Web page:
The purpose of this paper is to present the results of a pilot study involving high school teachers in natural sciences. The aim was to foster critical thinking about cascading hazards via the use of reasoned imagination. Cascading phenomena can lead to extreme catastrophes and are thus a challenge for disaster prevention and management.
Following a presentation listing some known cascading phenomena, the participants completed a questionnaire consisting of a blank hazard correlation matrix (HCM) and some open-ended questions. The HCM qualitatively described possible interactions between 16 different perils selected from a large spectrum of natural, technological and socio-economic hazards.
Most participants were able to describe cascading phenomena within the HCM by reducing them into sets of one-to-one interactions. Based on their experience and imagination, the participants foresaw additional interactions that were not discussed, never observed but are scientifically plausible. The majority of the respondents reported that they learnt something new and wanted to learn more about cascading hazards.
The HCM is especially effective in translating complex hazard scenarios into basic interactions and vice versa. Being imaginative (here via the use of reasoned imagination) and accessible, the HCM could be used as basis for transformative learning in the education of the public and of practitioners on the role of cascading hazards in catastrophes.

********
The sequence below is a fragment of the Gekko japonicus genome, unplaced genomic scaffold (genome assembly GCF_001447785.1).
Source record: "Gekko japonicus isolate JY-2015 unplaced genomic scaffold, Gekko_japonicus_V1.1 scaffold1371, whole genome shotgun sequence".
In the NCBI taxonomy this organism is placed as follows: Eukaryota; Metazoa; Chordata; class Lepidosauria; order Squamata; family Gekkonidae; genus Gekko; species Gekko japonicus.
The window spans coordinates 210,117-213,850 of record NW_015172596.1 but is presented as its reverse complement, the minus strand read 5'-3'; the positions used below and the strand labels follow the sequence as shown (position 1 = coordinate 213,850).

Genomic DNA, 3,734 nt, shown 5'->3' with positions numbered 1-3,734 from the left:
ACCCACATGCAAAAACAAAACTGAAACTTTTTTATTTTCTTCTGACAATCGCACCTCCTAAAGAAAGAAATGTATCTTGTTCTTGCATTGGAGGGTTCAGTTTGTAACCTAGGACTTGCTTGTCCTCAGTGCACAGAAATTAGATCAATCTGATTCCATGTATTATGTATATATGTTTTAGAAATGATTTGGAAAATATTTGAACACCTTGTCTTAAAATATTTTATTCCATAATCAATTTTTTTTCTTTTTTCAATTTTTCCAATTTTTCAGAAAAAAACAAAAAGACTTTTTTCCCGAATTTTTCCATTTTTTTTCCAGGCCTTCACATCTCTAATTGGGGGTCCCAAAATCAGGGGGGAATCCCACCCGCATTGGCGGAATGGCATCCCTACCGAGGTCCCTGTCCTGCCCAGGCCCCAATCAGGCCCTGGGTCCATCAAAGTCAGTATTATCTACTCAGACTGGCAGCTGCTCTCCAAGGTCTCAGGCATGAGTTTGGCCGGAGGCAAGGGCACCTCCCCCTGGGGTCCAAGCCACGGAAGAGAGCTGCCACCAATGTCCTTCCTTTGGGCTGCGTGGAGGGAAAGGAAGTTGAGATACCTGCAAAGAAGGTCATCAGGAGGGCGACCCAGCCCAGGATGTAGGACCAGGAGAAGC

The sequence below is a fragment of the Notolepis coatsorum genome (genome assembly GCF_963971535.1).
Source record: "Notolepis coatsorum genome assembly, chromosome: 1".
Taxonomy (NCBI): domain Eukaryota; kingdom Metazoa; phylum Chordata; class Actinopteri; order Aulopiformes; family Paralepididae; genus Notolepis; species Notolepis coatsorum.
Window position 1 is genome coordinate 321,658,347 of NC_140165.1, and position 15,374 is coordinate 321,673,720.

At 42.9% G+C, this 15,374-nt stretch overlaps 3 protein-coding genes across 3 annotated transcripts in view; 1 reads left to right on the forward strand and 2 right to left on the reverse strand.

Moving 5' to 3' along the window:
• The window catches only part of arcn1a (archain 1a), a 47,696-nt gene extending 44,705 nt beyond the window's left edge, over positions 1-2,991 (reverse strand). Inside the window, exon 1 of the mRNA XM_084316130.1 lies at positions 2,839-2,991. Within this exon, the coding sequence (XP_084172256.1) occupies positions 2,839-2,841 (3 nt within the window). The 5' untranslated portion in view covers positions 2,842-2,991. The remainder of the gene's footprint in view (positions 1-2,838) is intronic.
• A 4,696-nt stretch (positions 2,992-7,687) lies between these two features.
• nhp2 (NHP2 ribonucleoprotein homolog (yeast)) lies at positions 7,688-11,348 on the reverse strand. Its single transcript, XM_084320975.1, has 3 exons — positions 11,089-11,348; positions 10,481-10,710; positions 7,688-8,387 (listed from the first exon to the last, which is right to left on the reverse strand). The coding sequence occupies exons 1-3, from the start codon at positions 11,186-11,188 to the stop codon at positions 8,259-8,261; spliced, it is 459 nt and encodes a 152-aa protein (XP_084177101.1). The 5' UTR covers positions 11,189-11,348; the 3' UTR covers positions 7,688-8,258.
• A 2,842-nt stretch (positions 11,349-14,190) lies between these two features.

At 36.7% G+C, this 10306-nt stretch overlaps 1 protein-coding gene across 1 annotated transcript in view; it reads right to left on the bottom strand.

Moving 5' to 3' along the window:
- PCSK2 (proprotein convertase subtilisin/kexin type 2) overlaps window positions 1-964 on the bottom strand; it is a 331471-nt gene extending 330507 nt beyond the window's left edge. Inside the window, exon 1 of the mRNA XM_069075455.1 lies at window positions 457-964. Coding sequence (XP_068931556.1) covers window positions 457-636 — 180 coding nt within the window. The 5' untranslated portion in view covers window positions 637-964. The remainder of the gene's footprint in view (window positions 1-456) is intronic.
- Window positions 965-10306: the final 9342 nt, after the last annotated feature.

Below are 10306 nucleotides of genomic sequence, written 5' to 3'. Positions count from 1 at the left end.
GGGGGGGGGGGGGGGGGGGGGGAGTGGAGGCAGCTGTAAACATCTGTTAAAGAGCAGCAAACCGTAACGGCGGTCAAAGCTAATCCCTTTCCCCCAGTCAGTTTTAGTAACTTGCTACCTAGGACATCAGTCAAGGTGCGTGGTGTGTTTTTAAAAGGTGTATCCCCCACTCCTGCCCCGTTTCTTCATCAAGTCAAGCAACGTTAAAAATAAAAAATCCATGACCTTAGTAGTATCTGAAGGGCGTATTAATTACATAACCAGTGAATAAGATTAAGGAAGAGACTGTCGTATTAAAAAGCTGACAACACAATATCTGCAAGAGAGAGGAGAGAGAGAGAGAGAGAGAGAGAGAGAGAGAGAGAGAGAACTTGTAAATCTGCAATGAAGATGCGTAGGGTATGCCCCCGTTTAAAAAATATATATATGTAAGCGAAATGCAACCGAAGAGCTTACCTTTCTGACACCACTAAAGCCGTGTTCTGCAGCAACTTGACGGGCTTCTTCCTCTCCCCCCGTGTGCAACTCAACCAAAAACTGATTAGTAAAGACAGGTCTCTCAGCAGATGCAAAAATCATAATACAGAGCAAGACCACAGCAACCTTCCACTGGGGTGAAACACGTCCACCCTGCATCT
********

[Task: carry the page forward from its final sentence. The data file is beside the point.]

The work leading to these results has been funded by the Swiss Competence Center for Energy Research – Supply of Electricity (SCCER-SoE) and by the “Harmonized approach to stress tests for critical infrastructures against natural hazards” (STREST) project, funded by the European Community ' s Seventh Framework Programme [FP7/ 2007-2013] under Grant Agreement Number 603389. The workshop in which the multi-hazard experiment took place was funded by NERAS@S, a European educative project in seismology and earth sciences of teachers at schools.
Mignan, A., Scolobig, A. and Sauron, A. (2016), "Using reasoned imagination to learn about cascading hazards: a pilot study", Disaster Prevention and Management, Vol. 25 No. 3, pp. 329-344. https://doi.org/10.1108/DPM-06-2015-0137
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